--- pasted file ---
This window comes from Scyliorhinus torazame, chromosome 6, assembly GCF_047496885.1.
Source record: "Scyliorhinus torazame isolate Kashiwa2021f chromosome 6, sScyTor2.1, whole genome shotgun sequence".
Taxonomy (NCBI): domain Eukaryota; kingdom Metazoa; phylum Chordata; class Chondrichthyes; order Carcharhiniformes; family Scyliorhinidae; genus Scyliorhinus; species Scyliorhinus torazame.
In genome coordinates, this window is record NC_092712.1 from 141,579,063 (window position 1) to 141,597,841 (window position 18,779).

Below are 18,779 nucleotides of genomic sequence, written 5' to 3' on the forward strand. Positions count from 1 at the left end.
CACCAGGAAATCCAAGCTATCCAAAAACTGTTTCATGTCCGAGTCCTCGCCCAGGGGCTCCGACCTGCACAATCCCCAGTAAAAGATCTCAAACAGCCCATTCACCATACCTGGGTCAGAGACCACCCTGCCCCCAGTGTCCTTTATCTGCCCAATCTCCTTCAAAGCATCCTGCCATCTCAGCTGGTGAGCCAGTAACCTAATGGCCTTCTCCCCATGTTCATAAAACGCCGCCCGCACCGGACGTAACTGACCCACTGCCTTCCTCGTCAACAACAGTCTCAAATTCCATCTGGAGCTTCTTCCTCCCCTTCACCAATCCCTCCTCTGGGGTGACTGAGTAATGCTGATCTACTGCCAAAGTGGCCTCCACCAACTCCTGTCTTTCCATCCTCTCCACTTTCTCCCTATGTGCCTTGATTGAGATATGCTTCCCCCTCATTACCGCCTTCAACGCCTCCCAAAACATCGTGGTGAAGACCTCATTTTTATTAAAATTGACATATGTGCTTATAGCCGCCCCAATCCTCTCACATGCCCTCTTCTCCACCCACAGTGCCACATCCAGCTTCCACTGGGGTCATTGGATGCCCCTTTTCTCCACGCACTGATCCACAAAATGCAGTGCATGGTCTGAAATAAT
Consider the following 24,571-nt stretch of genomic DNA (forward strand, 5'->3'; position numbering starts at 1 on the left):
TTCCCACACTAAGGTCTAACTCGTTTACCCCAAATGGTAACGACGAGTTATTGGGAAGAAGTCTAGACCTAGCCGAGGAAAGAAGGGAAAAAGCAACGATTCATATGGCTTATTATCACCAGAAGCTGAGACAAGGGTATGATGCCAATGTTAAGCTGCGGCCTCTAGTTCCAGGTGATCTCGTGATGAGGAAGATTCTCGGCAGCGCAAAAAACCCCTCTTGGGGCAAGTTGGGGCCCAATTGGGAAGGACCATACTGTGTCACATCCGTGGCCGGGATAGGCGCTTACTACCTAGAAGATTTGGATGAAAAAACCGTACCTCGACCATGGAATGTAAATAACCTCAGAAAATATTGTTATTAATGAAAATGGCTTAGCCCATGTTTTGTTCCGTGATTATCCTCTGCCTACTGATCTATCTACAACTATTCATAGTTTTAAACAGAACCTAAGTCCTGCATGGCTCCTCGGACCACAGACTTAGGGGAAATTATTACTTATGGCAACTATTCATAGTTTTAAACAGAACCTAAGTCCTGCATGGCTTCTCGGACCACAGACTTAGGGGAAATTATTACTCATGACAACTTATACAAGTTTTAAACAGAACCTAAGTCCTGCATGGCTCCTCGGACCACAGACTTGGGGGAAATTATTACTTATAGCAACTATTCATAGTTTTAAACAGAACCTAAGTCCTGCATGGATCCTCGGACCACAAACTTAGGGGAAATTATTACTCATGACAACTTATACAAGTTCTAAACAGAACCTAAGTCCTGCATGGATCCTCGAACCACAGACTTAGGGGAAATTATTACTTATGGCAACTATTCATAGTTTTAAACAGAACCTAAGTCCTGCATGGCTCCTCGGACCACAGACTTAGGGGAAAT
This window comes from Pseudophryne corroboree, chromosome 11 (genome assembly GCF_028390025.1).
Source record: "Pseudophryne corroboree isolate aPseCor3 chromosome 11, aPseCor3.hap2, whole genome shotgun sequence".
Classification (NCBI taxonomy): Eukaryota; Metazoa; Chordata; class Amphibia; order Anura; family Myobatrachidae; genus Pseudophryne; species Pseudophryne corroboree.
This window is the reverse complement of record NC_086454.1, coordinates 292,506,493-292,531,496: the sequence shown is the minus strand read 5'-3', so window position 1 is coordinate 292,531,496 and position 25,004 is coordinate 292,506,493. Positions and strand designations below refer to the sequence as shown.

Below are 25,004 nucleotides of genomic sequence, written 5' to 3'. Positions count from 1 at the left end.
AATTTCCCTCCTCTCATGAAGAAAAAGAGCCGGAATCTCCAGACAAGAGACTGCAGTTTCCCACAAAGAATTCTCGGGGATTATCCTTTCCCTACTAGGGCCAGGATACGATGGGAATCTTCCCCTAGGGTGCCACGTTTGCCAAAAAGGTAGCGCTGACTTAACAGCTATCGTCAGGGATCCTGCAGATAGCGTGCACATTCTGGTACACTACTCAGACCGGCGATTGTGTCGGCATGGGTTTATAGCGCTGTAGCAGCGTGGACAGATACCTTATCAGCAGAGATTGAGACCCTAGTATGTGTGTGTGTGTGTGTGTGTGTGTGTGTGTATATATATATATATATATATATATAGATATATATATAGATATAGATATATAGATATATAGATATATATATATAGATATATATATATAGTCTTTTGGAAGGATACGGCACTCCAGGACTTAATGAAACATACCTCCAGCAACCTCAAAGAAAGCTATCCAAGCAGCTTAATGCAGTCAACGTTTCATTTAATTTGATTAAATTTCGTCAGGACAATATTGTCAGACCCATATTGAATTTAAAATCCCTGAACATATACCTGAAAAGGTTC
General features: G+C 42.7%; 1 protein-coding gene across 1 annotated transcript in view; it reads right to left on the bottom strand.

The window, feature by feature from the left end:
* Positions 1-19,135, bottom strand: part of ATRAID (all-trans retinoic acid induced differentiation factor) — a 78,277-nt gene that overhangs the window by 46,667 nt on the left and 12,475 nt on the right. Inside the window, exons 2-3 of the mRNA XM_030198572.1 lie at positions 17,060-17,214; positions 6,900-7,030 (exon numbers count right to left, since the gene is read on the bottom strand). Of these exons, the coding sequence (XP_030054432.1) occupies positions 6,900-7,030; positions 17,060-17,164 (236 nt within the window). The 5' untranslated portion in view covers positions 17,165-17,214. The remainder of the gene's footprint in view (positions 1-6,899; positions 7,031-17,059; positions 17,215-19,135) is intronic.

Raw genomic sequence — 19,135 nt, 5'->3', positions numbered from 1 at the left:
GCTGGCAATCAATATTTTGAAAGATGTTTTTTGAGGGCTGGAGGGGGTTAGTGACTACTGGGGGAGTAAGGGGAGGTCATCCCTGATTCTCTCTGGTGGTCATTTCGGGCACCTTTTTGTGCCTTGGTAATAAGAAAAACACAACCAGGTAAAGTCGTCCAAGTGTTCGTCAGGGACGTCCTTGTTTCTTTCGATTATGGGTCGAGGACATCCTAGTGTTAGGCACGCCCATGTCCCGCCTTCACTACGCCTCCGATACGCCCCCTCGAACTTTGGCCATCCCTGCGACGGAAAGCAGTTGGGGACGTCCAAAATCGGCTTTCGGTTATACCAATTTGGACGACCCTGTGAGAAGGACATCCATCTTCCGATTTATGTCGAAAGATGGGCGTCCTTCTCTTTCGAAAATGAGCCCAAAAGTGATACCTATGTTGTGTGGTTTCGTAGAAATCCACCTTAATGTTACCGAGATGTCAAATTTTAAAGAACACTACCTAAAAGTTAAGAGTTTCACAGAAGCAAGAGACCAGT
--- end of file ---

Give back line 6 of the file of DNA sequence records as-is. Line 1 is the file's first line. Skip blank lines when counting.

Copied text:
CACCAGGAAATCCAAGCTATCCAAAAACTGTTTCATGTCCGAGTCCTCGCCCAGGGGCTCCGACCTGCACAATCCCCAGTAAAAGATCTCAAACAGCCCATTCACCATACCTGGGTCAGAGACCACCCTGCCCCCAGTGTCCTTTATCTGCCCAATCTCCTTCAAAGCATCCTGCCATCTCAGCTGGTGAGCCAGTAACCTAATGGCCTTCTCCCCATGTTCATAAAACGCCGCCCGCACCGGACGTAACTGACCCACTGCCTTCCTCGTCAACAACAGTCTCAAATTCCATCTGGAGCTTCTTCCTCCCCTTCACCAATCCCTCCTCTGGGGTGACTGAGTAATGCTGATCTACTGCCAAAGTGGCCTCCACCAACTCCTGTCTTTCCATCCTCTCCACTTTCTCCCTATGTGCCTTGATTGAGATATGCTTCCCCCTCATTACCGCCTTCAACGCCTCCCAAAACATCGTGGTGAAGACCTCATTTTTATTAAAATTGACATATGTGCTTATAGCCGCCCCAATCCTCTCACATGCCCTCTTCTCCACCCACAGTGCCACATCCAGCTTCCACTGGGGTCATTGGATGCCCCTTTTCTCCACGCACTGATCCACAAAATGCAGTGCATGGTCTGAAATAAT